• pin wheel test | 3
    Kate uses a neurological pin wheel to assess arm numbness
  • carpal tunnel test | 3
    Kate is testing for carpal tunnel syndrome
  • tennis elbow test | 3
    Michael examines the arm for tennis elbow pain

RSI – repetitive strain injury

Repetitive strain injury (RSI), is a loose term that can be used to describe a wide range of ill-defined syndromes. It is usually associated with hand and arm pain thought to arise from chronic occupational overuse, such as using a computer, but can be linked to other problem areas. All RSI syndromes tend to tie in with both physical and psychosocial stressors.

The following symptoms are typical in a diagnosis of RSI:

  • Arm pain that is typically diffuse, over a number of areas.
  • The pain increases with activity.
  • Weakness and lack of endurance in normal activities.

Unlike carpal tunnel syndrome, which is much more specific, the symptoms tend to be spread widely and are unrelated to the anatomical pathways of tendons, nerves and other defined structures.

A study published in 2008 reported that 68% of workers in the UK have experienced some form of repetitive strain injury. The commonest problem areas were the back, shoulders, wrists, and hands.

Problems lie in defining RSI because the term is usually used to refer to patients who lack any discrete, objective, pathophysiology and their pain patterns often fail to correspond with any recognised pathological pattern. It can sometimes be used as a broad term incorporating other diagnoses that have often intuitively, but often without proof, been linked to activity-related arm pain, such as Thoracic Outlet Syndrome, Carpal tunnel syndrome, Tennis elbow (lateral epicondylosis), Golfer’s elbow (medial epicondylosis), Stenosing tenosynovitis/Trigger finger/thumb, DeQuervain’s syndrome, Cubital tunnel syndrome, Intersection syndrome, and Focal dystonia.

RSI has also used to cover other non-specific illnesses or unverifiable pathology. Examples of these might include Radial tunnel syndrome, disputed Thoracic Outlet Syndrome, Reflex sympathetic dystrophy syndrome (RSDS), Blackberry thumb, “Gamer’s thumb” (a thumb swelling from overuse of a gamepad), “Rubik’s wrist” or “cuber’s thumb” (tendinitis or other ailments associated with excessive repetitive use of a Rubik’s Cube), “Stylus Finger” (hand swelling from repetitive use of mobile devices) and “Raver’s wrist”, (from repeated hand rotation over for many hours as when holding glow sticks during a rave).

Physical examination and diagnosis

The physical examination seeks to assess diminished performance and tenderness using effort-based tests such as measuring grip and pinch strength. Muscles are often shown to be weak during tendon stress tests and chiropractors frequently find spinal joint problems in patients with RSI. Diagnostic tests such as x-ray are commonly undertaken.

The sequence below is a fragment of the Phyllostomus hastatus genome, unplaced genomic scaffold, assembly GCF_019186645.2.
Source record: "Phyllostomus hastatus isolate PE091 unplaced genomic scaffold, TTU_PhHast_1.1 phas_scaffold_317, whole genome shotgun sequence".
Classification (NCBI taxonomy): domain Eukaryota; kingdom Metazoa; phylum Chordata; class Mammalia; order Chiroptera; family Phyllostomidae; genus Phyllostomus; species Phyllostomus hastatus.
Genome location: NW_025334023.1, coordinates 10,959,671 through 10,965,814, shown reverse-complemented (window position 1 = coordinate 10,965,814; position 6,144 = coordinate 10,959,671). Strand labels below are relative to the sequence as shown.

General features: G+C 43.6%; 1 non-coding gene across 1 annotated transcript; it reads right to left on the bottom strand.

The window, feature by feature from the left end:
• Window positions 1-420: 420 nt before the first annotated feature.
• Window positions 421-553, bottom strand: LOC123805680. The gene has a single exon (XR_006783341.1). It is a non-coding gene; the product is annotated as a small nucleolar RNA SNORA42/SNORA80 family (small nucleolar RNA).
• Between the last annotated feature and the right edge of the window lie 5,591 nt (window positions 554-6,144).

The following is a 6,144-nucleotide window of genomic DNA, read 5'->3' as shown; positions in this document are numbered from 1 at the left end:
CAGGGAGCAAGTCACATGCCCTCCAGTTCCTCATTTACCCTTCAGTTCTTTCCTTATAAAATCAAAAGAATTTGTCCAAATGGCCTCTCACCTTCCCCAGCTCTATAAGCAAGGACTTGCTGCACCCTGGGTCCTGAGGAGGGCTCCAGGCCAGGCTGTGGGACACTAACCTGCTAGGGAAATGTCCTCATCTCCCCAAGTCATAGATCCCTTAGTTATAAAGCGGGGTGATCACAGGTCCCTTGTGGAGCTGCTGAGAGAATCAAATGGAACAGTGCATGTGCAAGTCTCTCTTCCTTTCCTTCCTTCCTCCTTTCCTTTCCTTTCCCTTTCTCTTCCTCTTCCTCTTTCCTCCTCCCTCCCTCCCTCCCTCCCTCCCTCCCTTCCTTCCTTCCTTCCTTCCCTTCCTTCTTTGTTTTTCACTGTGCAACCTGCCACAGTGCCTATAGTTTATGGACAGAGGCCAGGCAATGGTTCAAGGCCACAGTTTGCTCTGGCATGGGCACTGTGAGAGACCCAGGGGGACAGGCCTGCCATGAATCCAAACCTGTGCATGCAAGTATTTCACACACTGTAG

It is essential to review working conditions to determine any physical factors that have contributed to the pain patterns or which are perpetuating the problem by preventing full recovery. Modifications of workstation posture and corrections to the way the arm is used at work are usually recommended. It may in some circumstances be necessary to consider the use of adaptive technology, such as special keyboards, hi tech mouse replacements, speech recognition software and pen tablet interfaces.

Break Timers

It is so easy to get engrossed by the monitor when working behind a computer and pause software will interrupt to remind the user to pause and perform exercises. Workrave is an open-source free program that can assist in recovery from and prevention of Repetitive Strain Injury. It is designed to alert the user to take micro-pauses and rest breaks and it restricts computer use to a pre-set daily limit.

Mice, keyboards and other alternatives

With increased awareness of RSI a variety of ergonomic mice have been designed to minimise strain, such as the thumb trackball, vertical mouse, joystick or RollerMouse. There is also the option of switching from a mouse to a stylus pen and graphic tablet. These may provide an answer in relatively straight-forward cases but sometimes they can move the problem elsewhere in cases of chronic RSI. Work surfaces are not required for inertial mice and the user’s arm is held with the thumbs up position, a position that is much less stressful than the conventional mouse when the thumb is rotated inward. As “air mice” do not need a surface they operate by using small, forceless, wrist rotations and the arm and wrist can be supported by an armrest or by the desktop. Another option is to switching to a trackpad so that gripping or tensing of the arm muscles is avoided.